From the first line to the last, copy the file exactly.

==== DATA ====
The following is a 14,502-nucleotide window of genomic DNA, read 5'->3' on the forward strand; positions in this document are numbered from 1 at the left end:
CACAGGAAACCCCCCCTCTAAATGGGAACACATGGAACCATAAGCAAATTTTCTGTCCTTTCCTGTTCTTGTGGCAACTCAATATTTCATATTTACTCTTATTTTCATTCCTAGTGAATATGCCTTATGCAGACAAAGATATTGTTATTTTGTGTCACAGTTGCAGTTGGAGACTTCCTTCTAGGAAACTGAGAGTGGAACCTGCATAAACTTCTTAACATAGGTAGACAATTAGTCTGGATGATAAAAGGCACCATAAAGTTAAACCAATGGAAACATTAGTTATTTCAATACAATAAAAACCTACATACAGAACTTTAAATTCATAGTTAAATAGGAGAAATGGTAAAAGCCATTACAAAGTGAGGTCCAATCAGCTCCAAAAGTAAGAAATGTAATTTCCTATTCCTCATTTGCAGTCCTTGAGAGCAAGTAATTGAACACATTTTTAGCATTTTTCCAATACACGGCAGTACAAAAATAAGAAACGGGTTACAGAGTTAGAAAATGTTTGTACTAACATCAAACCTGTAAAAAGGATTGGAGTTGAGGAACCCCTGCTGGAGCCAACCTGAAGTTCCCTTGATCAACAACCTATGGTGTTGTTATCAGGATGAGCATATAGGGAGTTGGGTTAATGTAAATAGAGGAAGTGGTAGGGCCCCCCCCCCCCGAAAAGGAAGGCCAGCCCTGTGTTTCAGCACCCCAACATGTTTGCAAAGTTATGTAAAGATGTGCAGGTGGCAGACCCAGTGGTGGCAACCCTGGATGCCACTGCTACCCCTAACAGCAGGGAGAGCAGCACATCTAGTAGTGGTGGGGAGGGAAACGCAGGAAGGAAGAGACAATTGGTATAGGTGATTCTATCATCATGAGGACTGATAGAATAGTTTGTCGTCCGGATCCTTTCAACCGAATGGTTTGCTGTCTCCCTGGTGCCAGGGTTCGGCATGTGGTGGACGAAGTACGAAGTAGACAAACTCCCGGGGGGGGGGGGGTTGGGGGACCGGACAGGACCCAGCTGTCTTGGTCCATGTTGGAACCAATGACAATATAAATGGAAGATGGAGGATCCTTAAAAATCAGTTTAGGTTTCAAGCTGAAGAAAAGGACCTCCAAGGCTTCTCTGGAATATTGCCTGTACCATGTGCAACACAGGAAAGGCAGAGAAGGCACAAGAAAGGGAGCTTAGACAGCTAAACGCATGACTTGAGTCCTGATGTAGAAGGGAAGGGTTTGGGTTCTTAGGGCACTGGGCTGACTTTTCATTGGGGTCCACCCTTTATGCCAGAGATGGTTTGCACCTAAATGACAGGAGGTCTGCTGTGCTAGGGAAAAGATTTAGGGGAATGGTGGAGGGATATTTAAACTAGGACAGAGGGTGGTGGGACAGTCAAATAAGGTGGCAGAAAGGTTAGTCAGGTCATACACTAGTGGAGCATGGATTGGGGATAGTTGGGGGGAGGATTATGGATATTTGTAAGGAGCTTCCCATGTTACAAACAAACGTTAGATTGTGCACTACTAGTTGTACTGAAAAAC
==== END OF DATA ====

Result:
The following is a 14,502-nucleotide window of genomic DNA, read 5'->3' on the forward strand; positions in this document are numbered from 1 at the left end:
CACAGGAAACCCCCCCTCTAAATGGGAACACATGGAACCATAAGCAAATTTTCTGTCCTTTCCTGTTCTTGTGGCAACTCAATATTTCATATTTACTCTTATTTTCATTCCTAGTGAATATGCCTTATGCAGACAAAGATATTGTTATTTTGTGTCACAGTTGCAGTTGGAGACTTCCTTCTAGGAAACTGAGAGTGGAACCTGCATAAACTTCTTAACATAGGTAGACAATTAGTCTGGATGATAAAAGGCACCATAAAGTTAAACCAATGGAAACATTAGTTATTTCAATACAATAAAAACCTACATACAGAACTTTAAATTCATAGTTAAATAGGAGAAATGGTAAAAGCCATTACAAAGTGAGGTCCAATCAGCTCCAAAAGTAAGAAATGTAATTTCCTATTCCTCATTTGCAGTCCTTGAGAGCAAGTAATTGAACACATTTTTAGCATTTTTCCAATACACGGCAGTACAAAAATAAGAAACGGGTTACAGAGTTAGAAAATGTTTGTACTAACATCAAACCTGTAAAAAGGATTGGAGTTGAGGAACCCCTGCTGGAGCCAACCTGAAGTTCCCTTGATCAACAACCTATGGTGTTGTTATCAGGATGAGCATATAGGGAGTTGGGTTAATGTAAATAGAGGAAGTGGTAGGGCCCCCCCCCCCCGAAAAGGAAGGCCAGCCCTGTGTTTCAGCACCCCAACATGTTTGCAAAGTTATGTAAAGATGTGCAGGTGGCAGACCCAGTGGTGGCAACCCTGGATGCCACTGCTACCCCTAACAGCAGGGAGAGCAGCACATCTAGTAGTGGTGGGGAGGGAAACGCAGGAAGGAAGAGACAATTGGTATAGGTGATTCTATCATCATGAGGACTGATAGAATAGTTTGTCGTCCGGATCCTTTCAACCGAATGGTTTGCTGTCTCCCTGGTGCCAGGGTTCGGCATGTGGTGGACGAAGTACGAAGTAGACAAACTCCCGGGGGGGGGGGGGTTGGGGGACCGGACAGGACCCAGCTGTCTTGGTCCATGTTGGAACCAATGACAATATAAATGGAAGATGGAGGATCCTTAAAAATCAGTTTAGGTTTCAAGCTGAAGAAAAGGACCTCCAAGGCTTCTCTGGAATATTGCCTGTACCATGTGCAACACAGGAAAGGCAGAGAAGGCACAAGAAAGGGAGCTTAGACAGCTAAACGCATGACTTGAGTCCTGATGTAGAAGGGAAGGGTTTGGGTTCTTAGGGCACTGGGCTGACTTTTCATTGGGGTCCACCCTTTATGCCAGAGATGGTTTGCACCTAAATGACAGGAGGTCTGCTGTGCTAGGGAAAAGATTTAGGGGAATGGTGGAGGGATATTTAAACTAGGACAGAGGGTGGTGGGACAGTCAAATAAGGTGGCAGAAAGGTTAGTCAGGTCATACACTAGTGGAGCATGGATTGGGGATAGTTGGGGGGAGGATTATGGATATTTGTAAGGAGCTTCCCATGTTACAAACAAACGTTAGATTGTGCACTACTAGTTGTACTGAAAAAC